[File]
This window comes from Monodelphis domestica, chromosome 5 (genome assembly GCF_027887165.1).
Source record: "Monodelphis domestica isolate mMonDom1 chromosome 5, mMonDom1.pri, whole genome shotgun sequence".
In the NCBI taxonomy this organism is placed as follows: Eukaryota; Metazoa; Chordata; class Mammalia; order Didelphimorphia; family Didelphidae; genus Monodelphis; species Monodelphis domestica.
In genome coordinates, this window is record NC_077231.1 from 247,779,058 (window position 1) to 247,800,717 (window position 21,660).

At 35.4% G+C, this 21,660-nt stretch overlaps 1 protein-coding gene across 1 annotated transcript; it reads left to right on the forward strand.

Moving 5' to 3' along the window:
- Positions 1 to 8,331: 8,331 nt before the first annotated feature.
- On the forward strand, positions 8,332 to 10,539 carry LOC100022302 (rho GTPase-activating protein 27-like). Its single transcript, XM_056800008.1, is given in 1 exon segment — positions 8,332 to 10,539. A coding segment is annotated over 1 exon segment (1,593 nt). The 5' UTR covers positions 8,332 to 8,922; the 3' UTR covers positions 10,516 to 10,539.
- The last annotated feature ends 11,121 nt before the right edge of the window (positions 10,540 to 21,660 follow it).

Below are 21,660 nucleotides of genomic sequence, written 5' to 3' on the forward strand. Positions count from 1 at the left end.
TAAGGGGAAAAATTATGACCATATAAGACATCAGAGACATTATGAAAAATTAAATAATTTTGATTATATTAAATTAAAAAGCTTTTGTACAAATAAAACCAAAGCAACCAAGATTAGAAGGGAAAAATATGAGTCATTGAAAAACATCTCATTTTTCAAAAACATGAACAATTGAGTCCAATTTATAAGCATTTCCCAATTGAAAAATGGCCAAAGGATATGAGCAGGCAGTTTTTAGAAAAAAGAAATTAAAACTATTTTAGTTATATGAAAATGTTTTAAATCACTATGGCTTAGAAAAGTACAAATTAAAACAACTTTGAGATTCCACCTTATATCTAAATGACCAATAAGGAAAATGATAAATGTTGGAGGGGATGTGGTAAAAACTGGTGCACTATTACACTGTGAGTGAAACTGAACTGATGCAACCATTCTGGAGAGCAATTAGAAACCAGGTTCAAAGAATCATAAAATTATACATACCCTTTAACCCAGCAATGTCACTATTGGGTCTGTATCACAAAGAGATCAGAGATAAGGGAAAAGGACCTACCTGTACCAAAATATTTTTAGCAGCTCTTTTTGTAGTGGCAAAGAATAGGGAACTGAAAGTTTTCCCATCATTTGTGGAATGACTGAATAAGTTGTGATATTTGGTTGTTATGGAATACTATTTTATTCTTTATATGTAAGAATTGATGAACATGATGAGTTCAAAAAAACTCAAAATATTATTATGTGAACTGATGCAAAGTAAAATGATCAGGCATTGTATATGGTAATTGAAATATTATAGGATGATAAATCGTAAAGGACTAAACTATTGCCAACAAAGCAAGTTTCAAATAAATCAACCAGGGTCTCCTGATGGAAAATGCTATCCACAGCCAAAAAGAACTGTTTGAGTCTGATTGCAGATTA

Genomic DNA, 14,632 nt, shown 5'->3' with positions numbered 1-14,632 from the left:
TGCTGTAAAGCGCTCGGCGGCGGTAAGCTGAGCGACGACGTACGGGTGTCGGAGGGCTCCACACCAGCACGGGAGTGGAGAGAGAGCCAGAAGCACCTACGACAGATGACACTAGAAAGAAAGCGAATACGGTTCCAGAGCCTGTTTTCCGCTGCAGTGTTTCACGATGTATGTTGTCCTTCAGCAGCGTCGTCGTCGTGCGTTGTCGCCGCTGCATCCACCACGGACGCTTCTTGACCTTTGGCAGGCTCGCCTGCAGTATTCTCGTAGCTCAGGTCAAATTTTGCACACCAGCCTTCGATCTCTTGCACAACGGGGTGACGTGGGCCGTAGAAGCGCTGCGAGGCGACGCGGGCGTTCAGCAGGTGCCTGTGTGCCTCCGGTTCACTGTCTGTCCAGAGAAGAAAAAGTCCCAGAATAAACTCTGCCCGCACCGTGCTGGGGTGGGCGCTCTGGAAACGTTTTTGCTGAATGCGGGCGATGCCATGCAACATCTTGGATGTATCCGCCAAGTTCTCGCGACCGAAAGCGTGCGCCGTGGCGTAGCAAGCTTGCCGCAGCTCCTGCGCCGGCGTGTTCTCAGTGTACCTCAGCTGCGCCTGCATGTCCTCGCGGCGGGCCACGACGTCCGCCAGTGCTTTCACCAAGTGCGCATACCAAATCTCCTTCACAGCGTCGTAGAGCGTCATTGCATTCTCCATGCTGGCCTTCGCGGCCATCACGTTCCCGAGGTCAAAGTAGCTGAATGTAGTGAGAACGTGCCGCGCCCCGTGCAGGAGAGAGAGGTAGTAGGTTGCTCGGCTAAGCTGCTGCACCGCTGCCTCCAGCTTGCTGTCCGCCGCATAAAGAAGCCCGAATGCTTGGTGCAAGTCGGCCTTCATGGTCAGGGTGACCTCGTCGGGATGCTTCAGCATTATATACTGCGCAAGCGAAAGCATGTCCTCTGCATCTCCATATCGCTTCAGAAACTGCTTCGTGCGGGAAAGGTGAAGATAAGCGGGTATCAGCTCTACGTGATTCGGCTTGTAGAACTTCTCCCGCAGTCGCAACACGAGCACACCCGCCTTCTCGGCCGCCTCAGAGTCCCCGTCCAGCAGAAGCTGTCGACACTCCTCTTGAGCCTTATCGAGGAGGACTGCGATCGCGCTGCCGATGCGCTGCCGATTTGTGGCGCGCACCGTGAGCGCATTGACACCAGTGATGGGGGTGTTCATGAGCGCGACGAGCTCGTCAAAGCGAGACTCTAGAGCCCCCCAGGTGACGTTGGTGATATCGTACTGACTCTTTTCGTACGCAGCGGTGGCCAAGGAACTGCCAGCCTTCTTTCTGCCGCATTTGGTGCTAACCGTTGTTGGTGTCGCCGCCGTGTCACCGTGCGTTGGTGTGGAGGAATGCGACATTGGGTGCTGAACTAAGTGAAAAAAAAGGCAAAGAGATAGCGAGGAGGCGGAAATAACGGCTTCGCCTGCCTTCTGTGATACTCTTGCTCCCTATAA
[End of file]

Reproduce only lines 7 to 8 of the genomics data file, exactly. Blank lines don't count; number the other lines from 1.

- Positions 1 to 8,331: 8,331 nt before the first annotated feature.
- On the forward strand, positions 8,332 to 10,539 carry LOC100022302 (rho GTPase-activating protein 27-like). Its single transcript, XM_056800008.1, is given in 1 exon segment — positions 8,332 to 10,539. A coding segment is annotated over 1 exon segment (1,593 nt). The 5' UTR covers positions 8,332 to 8,922; the 3' UTR covers positions 10,516 to 10,539.